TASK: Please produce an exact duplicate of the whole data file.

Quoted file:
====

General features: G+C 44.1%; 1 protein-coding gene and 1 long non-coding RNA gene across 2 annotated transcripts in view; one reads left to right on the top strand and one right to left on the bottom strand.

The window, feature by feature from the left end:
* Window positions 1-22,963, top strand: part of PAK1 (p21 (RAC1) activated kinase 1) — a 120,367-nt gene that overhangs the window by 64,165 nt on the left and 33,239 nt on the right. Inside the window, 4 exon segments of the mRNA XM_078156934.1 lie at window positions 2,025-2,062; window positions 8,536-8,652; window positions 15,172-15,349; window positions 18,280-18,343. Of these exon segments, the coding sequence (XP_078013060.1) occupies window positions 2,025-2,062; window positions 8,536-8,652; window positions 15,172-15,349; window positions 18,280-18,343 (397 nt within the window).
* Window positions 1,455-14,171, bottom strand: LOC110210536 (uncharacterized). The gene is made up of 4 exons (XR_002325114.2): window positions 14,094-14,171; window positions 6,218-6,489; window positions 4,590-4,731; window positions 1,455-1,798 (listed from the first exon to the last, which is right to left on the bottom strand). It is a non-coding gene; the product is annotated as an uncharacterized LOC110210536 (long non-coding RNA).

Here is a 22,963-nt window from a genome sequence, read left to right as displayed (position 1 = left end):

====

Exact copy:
General features: G+C 44.1%; 1 protein-coding gene and 1 long non-coding RNA gene across 2 annotated transcripts in view; one reads left to right on the top strand and one right to left on the bottom strand.

The window, feature by feature from the left end:
* Window positions 1-22,963, top strand: part of PAK1 (p21 (RAC1) activated kinase 1) — a 120,367-nt gene that overhangs the window by 64,165 nt on the left and 33,239 nt on the right. Inside the window, 4 exon segments of the mRNA XM_078156934.1 lie at window positions 2,025-2,062; window positions 8,536-8,652; window positions 15,172-15,349; window positions 18,280-18,343. Of these exon segments, the coding sequence (XP_078013060.1) occupies window positions 2,025-2,062; window positions 8,536-8,652; window positions 15,172-15,349; window positions 18,280-18,343 (397 nt within the window).
* Window positions 1,455-14,171, bottom strand: LOC110210536 (uncharacterized). The gene is made up of 4 exons (XR_002325114.2): window positions 14,094-14,171; window positions 6,218-6,489; window positions 4,590-4,731; window positions 1,455-1,798 (listed from the first exon to the last, which is right to left on the bottom strand). It is a non-coding gene; the product is annotated as an uncharacterized LOC110210536 (long non-coding RNA).

Here is a 22,963-nt window from a genome sequence, read left to right as displayed (position 1 = left end):